Rather than sea ports, the New Silk Road poses a threat to western airports. This is according to research conducted by ING’s Economic Office.
Specifically, this could be especially true for the transport of more expensive consumer products such as medicines, electronics or flowers and semi-finished products. Western European airports such as Schiphol, Frankfurt and Liege will eventually be affected, the office concluded.
As reported by RailFreight.com, online magazine for rail freight professionals, the ING Economic Office conducted a research into the choice of modality, comparing the rail option of the New Silk Road to air and sea freight between China and Europe. Schiphol traditionally has a strong focus on Asia. In 2017 a fifth of if its cargo volumes originated from China and Hong Kong. It is therefore one of the airports likely to face competition from the expanding Eurasian railway network, it stated.
The choice of transport relies on three factors: time, costs, and Co2 emissions, the report reads. “Transport is a cost-driven activity, so rates are important. These costs vary by modality and depend, among other things, on distance and weight. Time however, also has a price because products are on the way and this results in capital costs. After all, the delivery requires working capital, and this makes products time-sensitive.”
Certain time-sensitive products such as smartphones and expensive medicines will always be delivered by air, while products promotional items will continue to be charted by ship. When this decision is less obvious, the products is eligible for rail transport: here the transport cost will be analysed and be the decisive factor for the mode of transport, ING believes.
“Westbound rail traffic currently mainly includes products such as electrical appliances (such as laptops and TV screens), clothing and toys. Eastbound trains are starting to carry products such as machines, auto parts, medicines, cosmetics and milk powder. Also, the more expensive foods such as wine and fish products are potential products for rail transport on the New Silk Road.”, the report describes.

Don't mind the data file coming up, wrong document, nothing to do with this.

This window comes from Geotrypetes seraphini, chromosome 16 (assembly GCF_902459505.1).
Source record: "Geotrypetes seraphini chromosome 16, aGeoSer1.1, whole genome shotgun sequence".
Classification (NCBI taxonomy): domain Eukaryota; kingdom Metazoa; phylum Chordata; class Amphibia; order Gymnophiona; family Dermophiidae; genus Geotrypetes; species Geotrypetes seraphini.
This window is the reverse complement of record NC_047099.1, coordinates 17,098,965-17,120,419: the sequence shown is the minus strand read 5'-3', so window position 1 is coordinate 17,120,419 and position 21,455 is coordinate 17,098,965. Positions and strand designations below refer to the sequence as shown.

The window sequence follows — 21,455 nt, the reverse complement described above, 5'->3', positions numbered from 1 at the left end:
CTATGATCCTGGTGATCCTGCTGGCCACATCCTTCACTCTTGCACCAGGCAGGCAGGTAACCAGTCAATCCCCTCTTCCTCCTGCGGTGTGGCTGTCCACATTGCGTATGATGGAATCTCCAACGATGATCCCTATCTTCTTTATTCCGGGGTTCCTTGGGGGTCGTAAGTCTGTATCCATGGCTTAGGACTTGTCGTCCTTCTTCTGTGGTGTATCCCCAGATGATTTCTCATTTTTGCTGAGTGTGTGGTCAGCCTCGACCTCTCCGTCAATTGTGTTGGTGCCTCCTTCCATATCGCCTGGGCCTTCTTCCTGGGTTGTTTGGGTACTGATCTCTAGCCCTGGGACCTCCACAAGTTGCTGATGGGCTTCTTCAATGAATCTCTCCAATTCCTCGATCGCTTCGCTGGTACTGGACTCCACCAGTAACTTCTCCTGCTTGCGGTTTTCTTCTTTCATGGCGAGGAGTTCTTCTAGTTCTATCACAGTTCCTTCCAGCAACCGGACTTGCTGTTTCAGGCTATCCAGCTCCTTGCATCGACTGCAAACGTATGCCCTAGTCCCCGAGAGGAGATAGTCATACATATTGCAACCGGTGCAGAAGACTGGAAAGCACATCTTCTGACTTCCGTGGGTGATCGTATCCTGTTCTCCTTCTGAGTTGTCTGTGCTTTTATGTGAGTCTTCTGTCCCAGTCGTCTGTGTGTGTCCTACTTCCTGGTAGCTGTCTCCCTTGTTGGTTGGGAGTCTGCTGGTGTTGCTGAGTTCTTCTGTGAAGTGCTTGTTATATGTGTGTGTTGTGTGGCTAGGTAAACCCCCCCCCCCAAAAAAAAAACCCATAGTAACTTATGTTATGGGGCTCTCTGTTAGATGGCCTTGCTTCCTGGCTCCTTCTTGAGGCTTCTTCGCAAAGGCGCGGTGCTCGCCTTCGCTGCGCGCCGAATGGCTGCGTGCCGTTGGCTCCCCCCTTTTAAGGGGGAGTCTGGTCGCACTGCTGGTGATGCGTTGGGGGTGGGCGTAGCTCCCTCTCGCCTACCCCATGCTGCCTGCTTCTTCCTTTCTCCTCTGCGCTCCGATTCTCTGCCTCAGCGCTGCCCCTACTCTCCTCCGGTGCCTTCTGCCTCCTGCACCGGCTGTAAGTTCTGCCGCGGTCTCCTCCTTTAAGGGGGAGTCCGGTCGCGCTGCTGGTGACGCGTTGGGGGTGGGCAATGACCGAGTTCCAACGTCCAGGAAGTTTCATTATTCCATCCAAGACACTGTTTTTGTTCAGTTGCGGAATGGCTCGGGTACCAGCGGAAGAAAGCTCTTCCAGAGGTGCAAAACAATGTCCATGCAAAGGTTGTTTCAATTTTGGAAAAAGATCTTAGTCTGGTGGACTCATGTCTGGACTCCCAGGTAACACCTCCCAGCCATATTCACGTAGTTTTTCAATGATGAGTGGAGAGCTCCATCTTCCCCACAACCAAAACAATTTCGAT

However, sea transport is the most efficient mode of transport due to economies of scale and available capacity for raw materials and cheap products, according to the report. “For the port of Rotterdam, the impact of the New Silk Road is therefore limited”, the office concludes.
“The New Silk Road will continue to grow rapidly in the coming years, the ING office continues. “China invests billions in trade routes with the West. The New Silk Road by rail is still small but has shown strong growth since 2013. Partly because of the importance that the Chinese government adhere to it, the growth is expected to continue in double digits in the coming years.”
ING also noted that the arrival of the New Silk Road also means that Eastern Europe is better accessible. “For logistics providers it does not matter how they serve European customers, but as an entry gate the Netherlands will have to get used to lying at the end of a route.” Nevertheless, the rail connection offers opportunities for companies, said Machiel Bode, ING Sector Banker Transport and Logistics. “The Silk Road is faster than sea transport and cheaper and greener than air transport. For an optimal choice of transport, it is important for shippers and their logistics service providers to look at the total picture, including capital costs and pre- and post-transport. Combinations with air and/or sea freight can then be interesting.”